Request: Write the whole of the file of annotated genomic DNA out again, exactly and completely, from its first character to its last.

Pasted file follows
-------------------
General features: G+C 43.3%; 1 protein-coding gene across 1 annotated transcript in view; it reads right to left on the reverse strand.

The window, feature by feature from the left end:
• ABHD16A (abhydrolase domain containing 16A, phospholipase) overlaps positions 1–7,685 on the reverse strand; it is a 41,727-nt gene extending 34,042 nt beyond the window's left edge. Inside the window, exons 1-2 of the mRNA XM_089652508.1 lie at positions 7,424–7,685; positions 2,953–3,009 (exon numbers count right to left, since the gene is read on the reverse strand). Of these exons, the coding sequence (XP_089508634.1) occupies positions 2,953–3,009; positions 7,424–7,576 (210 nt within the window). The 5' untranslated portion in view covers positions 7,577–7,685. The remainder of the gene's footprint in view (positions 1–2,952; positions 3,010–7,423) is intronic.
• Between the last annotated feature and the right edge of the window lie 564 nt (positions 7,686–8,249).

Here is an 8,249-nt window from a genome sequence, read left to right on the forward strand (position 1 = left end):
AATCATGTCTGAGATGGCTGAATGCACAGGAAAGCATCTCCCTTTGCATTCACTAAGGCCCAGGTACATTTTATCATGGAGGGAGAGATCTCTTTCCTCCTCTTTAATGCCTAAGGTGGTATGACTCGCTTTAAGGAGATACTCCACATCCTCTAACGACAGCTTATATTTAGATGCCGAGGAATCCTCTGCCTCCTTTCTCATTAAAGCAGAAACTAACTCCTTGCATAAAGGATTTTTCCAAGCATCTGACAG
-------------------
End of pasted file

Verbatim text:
General features: G+C 43.3%; 1 protein-coding gene across 1 annotated transcript in view; it reads right to left on the reverse strand.

The window, feature by feature from the left end:
• ABHD16A (abhydrolase domain containing 16A, phospholipase) overlaps positions 1–7,685 on the reverse strand; it is a 41,727-nt gene extending 34,042 nt beyond the window's left edge. Inside the window, exons 1-2 of the mRNA XM_089652508.1 lie at positions 7,424–7,685; positions 2,953–3,009 (exon numbers count right to left, since the gene is read on the reverse strand). Of these exons, the coding sequence (XP_089508634.1) occupies positions 2,953–3,009; positions 7,424–7,576 (210 nt within the window). The 5' untranslated portion in view covers positions 7,577–7,685. The remainder of the gene's footprint in view (positions 1–2,952; positions 3,010–7,423) is intronic.
• Between the last annotated feature and the right edge of the window lie 564 nt (positions 7,686–8,249).

Here is an 8,249-nt window from a genome sequence, read left to right on the forward strand (position 1 = left end):
AATCATGTCTGAGATGGCTGAATGCACAGGAAAGCATCTCCCTTTGCATTCACTAAGGCCCAGGTACATTTTATCATGGAGGGAGAGATCTCTTTCCTCCTCTTTAATGCCTAAGGTGGTATGACTCGCTTTAAGGAGATACTCCACATCCTCTAACGACAGCTTATATTTAGATGCCGAGGAATCCTCTGCCTCCTTTCTCATTAAAGCAGAAACTAACTCCTTGCATAAAGGATTTTTCCAAGCATCTGACAG